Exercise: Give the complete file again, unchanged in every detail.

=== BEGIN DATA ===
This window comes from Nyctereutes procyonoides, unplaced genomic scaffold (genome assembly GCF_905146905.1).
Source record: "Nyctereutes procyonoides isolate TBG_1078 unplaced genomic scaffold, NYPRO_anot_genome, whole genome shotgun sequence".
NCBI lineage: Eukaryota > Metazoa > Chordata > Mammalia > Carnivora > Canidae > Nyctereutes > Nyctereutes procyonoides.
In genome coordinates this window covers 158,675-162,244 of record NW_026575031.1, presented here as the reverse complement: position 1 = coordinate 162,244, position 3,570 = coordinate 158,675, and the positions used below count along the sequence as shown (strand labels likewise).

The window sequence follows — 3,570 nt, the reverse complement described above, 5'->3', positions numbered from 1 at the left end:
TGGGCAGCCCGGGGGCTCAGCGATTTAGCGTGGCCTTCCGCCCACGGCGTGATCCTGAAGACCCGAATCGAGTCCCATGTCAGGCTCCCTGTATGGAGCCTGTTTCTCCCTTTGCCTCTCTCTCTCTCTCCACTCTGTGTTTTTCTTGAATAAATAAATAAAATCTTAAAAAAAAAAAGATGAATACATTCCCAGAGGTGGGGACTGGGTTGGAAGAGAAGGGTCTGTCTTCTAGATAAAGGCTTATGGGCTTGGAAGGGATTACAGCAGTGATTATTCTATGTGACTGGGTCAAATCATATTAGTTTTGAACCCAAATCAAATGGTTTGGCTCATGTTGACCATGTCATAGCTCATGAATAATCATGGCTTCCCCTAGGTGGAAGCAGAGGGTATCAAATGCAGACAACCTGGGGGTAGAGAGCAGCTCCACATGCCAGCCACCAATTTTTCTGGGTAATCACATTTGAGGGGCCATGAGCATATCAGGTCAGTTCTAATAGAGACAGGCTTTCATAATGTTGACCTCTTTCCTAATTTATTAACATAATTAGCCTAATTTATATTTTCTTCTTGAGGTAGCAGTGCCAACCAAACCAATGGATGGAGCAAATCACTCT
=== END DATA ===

This window comes from Nyctereutes procyonoides, unplaced genomic scaffold (genome assembly GCF_905146905.1).
Source record: "Nyctereutes procyonoides isolate TBG_1078 unplaced genomic scaffold, NYPRO_anot_genome, whole genome shotgun sequence".
NCBI lineage: Eukaryota > Metazoa > Chordata > Mammalia > Carnivora > Canidae > Nyctereutes > Nyctereutes procyonoides.
In genome coordinates this window covers 158,675-162,244 of record NW_026575031.1, presented here as the reverse complement: position 1 = coordinate 162,244, position 3,570 = coordinate 158,675, and the positions used below count along the sequence as shown (strand labels likewise).

The window sequence follows — 3,570 nt, the reverse complement described above, 5'->3', positions numbered from 1 at the left end:
TGGGCAGCCCGGGGGCTCAGCGATTTAGCGTGGCCTTCCGCCCACGGCGTGATCCTGAAGACCCGAATCGAGTCCCATGTCAGGCTCCCTGTATGGAGCCTGTTTCTCCCTTTGCCTCTCTCTCTCTCTCCACTCTGTGTTTTTCTTGAATAAATAAATAAAATCTTAAAAAAAAAAAGATGAATACATTCCCAGAGGTGGGGACTGGGTTGGAAGAGAAGGGTCTGTCTTCTAGATAAAGGCTTATGGGCTTGGAAGGGATTACAGCAGTGATTATTCTATGTGACTGGGTCAAATCATATTAGTTTTGAACCCAAATCAAATGGTTTGGCTCATGTTGACCATGTCATAGCTCATGAATAATCATGGCTTCCCCTAGGTGGAAGCAGAGGGTATCAAATGCAGACAACCTGGGGGTAGAGAGCAGCTCCACATGCCAGCCACCAATTTTTCTGGGTAATCACATTTGAGGGGCCATGAGCATATCAGGTCAGTTCTAATAGAGACAGGCTTTCATAATGTTGACCTCTTTCCTAATTTATTAACATAATTAGCCTAATTTATATTTTCTTCTTGAGGTAGCAGTGCCAACCAAACCAATGGATGGAGCAAATCACTCT